* * * After Zach departs for the other end of Lowcountry, where he lives, Eric, now on his own, finds ID & R more challenging.
He might register one or two workers on a good day. Zach helps by calling and texting with places Eric might try, including known camps that haven’t been visited for a while.
Not all of what they learn comes from SAF instructors, and not all of it is about farmworking. She grew up in Columbia, South Carolina, where Eric will be based. Got it.” At twenty-one, Eric is among the oldest here.
Just beyond the trailers is an old building made of wood, its shape vaguely familiar to Eric. The only water comes from a spigot outside, at the end of a pipe in the ground, and there’s neither a bathroom nor outhouse in sight.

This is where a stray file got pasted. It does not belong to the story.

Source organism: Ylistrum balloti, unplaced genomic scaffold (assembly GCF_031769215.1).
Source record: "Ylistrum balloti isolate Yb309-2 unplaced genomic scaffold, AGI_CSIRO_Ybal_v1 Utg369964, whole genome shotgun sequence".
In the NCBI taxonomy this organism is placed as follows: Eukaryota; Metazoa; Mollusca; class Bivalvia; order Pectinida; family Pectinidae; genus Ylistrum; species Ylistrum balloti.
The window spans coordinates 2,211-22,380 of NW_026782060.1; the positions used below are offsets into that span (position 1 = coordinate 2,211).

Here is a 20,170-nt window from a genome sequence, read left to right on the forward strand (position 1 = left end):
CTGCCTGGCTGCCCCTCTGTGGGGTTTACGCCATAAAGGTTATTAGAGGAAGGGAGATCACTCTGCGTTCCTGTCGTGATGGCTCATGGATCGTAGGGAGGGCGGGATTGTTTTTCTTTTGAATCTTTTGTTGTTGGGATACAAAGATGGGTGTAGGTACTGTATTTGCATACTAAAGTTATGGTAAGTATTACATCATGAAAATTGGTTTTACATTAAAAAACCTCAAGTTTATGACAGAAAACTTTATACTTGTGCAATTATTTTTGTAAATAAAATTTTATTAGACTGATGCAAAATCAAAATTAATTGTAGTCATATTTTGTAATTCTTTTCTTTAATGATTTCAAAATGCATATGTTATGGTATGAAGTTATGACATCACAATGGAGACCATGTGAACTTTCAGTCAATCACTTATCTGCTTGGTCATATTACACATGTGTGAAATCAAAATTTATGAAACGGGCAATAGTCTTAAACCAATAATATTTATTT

Eric knows they could report this place to state inspectors. He’s heard of outreach workers forced to contend with a cruel compromise: If you report every housing violation, the grower might not let you back.
And that, he learned from his dad, begins with education. Finding a camp is all about profiling, Zach explains.
* * * Eric peers at a Google Earth map that Zach uses to record locations of farmworker camps across the state. You look for clues at rundown houses and trailers on the side of the road: clotheslines, cars with out-of-state plates and windows covered with sheets.